• both serve comparable economic groups
  • both are "full" supermarkets—meaning, they both have produce sections and on-site butchers

Also, this post doesn't cover farmers' markets, which adds an option for folks seeking fresh produce. I wanted to look at supermarkets specifically.

Apples and Oranges

Produce display in Manhattan-based supermarket. Produce display in Long Island-based supermarket.

So one of the first things that you notice when you enter a Manhattan supermarket is the use of space. Space is at a premium and so more gets packed into less. Order is important—where we can have huge bins of fruit in Long Island, the displays are tightly packed and ordered in New York City. The benefit to this is that there may be less spoilage. I have definitely had the experience of reaching into the fruit bin and coming up with a plum that was too soft for my preference. Urban shoppers indicate that they tend to buy more frequently to get fresher items, so there may be a higher rate of turnover—because more product gets sold there are more frequent deliveries, so grocers can stock less of an item.

It also may reduce the number of folks who handle the produce. Whereas in my local supermarket, you can pick through the fruit displays, the ordered stacks seem to discourage this kind of handling: You see what you're getting—there's little reason to go digging through the pile.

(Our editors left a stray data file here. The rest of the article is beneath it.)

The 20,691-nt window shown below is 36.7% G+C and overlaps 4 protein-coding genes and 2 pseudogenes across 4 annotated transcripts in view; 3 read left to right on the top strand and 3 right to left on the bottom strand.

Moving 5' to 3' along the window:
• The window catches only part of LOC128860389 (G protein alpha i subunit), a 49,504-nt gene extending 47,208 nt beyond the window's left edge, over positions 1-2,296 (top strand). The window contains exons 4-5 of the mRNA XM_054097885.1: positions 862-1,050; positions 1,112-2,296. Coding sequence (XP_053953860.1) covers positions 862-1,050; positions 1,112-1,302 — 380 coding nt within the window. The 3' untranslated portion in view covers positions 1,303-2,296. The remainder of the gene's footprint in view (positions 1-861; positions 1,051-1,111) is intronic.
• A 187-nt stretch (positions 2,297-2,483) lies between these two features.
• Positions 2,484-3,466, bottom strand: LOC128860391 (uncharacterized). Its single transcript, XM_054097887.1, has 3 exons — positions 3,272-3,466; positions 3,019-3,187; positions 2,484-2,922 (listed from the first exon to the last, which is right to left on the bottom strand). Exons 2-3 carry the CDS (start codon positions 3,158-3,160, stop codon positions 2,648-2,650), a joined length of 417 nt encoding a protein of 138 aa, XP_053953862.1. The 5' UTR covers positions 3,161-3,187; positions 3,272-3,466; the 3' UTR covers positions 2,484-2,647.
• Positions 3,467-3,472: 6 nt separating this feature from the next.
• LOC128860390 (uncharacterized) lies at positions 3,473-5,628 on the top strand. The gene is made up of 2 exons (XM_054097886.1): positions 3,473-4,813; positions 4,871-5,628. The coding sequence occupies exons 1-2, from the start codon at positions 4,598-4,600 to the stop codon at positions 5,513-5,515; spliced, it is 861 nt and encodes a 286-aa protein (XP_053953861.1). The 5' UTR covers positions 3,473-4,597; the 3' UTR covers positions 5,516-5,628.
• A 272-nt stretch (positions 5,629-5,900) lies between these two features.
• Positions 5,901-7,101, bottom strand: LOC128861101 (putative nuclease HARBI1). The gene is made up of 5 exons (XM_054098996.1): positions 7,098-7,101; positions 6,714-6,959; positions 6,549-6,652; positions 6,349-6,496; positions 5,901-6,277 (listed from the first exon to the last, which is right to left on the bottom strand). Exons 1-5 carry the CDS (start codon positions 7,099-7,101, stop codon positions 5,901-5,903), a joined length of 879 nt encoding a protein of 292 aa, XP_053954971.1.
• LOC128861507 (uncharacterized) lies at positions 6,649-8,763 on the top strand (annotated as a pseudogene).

Left Turns Only

Aisle view in Manhattan-based supermarket. Aisle view in Long Island-based supermarket.

Space becomes another consideration when it comes to navigation. In New York City supermarkets, the aisles are much narrower, and proprietors have maximized display space by hanging seasonal and other hardy items from the ceiling over the aisle. It's a little claustrophobic; I had some trouble imagining two carts in the space on the left.  You're very aware of others needing to pass and you're interrupted from your perusals by requests from others who need you to shift so they can get by. It doesn't lend itself to lingering much. Then again, supermarkets aren't really meant for "browsing." The narrower aisles work like a funnel in this case, moving people along and encouraging a greater number of customers. Since there are so many potential customers in New York City, it makes sense to try to serve as many of them as possible.